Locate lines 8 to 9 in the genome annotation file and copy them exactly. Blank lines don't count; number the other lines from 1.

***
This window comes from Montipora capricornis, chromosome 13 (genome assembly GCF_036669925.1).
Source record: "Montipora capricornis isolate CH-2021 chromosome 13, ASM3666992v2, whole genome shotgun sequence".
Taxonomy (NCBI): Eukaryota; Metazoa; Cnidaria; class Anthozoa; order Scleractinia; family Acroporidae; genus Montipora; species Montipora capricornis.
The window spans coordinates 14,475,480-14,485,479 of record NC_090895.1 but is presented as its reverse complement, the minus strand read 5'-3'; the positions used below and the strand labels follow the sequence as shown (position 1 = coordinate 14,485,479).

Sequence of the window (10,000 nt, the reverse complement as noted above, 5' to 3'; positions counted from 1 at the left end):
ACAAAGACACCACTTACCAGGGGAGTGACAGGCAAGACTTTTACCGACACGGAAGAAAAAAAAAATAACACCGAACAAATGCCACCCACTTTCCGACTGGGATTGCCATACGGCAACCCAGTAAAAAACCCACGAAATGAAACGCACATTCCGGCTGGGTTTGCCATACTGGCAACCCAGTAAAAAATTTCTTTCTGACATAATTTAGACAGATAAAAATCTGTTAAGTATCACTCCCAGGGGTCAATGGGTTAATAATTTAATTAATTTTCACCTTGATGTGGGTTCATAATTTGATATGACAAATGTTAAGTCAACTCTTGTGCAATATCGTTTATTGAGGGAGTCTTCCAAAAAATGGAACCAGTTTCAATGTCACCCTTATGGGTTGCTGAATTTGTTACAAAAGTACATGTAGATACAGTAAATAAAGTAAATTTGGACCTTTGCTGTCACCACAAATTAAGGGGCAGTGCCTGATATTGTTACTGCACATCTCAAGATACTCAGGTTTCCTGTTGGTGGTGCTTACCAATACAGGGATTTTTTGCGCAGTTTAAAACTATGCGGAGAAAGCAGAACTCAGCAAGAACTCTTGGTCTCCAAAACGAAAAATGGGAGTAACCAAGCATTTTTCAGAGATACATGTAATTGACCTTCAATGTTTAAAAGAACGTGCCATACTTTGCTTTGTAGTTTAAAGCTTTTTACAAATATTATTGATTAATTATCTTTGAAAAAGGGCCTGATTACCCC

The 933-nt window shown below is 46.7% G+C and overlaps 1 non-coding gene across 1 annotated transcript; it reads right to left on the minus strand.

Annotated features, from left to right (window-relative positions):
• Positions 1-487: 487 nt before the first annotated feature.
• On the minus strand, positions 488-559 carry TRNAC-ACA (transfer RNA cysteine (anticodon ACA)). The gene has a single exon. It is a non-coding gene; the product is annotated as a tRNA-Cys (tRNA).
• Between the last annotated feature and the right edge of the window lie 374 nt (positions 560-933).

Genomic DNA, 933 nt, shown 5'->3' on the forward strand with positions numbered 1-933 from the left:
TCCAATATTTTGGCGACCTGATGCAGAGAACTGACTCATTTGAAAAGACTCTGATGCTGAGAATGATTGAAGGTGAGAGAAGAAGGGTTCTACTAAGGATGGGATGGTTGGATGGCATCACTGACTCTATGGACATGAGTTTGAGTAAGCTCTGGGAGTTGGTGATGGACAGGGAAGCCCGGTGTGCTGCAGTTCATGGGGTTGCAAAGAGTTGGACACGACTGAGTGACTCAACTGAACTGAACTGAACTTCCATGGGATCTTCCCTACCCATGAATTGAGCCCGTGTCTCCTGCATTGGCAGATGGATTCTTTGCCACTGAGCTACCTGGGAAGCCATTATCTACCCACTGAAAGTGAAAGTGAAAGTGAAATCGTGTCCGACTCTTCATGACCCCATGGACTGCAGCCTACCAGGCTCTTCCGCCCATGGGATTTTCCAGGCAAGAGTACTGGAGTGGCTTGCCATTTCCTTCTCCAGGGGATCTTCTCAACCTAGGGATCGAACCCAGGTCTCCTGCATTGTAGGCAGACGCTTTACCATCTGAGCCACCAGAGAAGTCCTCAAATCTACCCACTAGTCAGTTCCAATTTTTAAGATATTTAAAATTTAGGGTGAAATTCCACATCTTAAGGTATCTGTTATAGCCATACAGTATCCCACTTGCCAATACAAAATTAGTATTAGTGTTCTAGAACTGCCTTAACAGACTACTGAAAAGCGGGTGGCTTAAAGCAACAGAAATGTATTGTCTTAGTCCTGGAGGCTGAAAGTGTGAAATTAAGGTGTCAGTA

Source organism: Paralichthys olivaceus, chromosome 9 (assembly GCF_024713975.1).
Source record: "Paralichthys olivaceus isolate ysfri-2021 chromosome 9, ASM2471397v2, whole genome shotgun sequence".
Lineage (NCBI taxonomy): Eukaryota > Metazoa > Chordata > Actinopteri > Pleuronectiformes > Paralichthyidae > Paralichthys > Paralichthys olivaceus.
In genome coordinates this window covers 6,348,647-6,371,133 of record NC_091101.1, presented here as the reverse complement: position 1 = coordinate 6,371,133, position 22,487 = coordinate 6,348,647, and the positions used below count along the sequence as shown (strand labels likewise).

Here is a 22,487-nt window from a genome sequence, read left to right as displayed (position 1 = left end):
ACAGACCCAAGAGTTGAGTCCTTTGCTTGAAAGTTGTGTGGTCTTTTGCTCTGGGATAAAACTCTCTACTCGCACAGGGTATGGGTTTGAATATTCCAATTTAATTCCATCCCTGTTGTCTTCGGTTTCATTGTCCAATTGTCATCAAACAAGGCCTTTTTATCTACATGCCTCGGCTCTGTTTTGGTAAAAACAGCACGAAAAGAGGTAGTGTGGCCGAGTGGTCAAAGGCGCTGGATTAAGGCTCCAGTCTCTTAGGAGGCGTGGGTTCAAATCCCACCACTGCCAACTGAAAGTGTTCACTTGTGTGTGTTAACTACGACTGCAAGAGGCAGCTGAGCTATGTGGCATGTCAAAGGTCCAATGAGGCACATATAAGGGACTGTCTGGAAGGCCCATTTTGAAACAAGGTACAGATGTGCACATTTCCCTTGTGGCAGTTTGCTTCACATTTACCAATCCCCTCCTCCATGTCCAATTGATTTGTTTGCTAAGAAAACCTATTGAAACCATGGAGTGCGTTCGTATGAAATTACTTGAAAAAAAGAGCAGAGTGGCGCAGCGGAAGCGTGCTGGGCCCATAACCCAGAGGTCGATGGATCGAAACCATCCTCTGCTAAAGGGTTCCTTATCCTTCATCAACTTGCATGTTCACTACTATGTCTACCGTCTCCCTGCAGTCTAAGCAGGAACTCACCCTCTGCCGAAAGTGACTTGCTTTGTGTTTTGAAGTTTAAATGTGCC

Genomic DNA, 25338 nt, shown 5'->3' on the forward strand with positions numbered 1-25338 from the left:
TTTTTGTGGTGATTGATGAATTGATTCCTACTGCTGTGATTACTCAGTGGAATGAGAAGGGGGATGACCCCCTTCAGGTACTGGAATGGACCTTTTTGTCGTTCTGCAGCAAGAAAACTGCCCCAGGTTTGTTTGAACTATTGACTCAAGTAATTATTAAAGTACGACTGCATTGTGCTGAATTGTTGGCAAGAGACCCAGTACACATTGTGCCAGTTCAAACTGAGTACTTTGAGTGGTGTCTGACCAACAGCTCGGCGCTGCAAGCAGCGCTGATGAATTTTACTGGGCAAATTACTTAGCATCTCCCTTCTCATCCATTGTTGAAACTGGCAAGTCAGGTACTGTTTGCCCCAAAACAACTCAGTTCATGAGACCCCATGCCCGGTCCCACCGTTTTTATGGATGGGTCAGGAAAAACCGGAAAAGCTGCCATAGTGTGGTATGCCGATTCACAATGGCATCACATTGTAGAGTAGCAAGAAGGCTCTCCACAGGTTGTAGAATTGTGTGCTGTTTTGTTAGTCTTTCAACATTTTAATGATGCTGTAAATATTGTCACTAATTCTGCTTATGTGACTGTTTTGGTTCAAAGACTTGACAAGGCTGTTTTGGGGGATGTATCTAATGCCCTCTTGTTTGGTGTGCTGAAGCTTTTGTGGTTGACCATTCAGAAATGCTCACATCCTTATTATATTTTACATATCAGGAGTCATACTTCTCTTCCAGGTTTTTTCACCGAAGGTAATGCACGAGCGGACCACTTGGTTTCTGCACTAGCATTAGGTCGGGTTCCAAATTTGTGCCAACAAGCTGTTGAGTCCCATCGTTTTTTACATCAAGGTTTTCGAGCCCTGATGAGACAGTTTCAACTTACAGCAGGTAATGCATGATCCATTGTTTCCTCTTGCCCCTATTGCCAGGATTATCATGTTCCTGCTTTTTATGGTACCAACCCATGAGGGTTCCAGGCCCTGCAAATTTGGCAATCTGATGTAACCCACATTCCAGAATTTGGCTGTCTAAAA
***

Annotated features, from left to right (window-relative positions):
• Positions 1-487: 487 nt before the first annotated feature.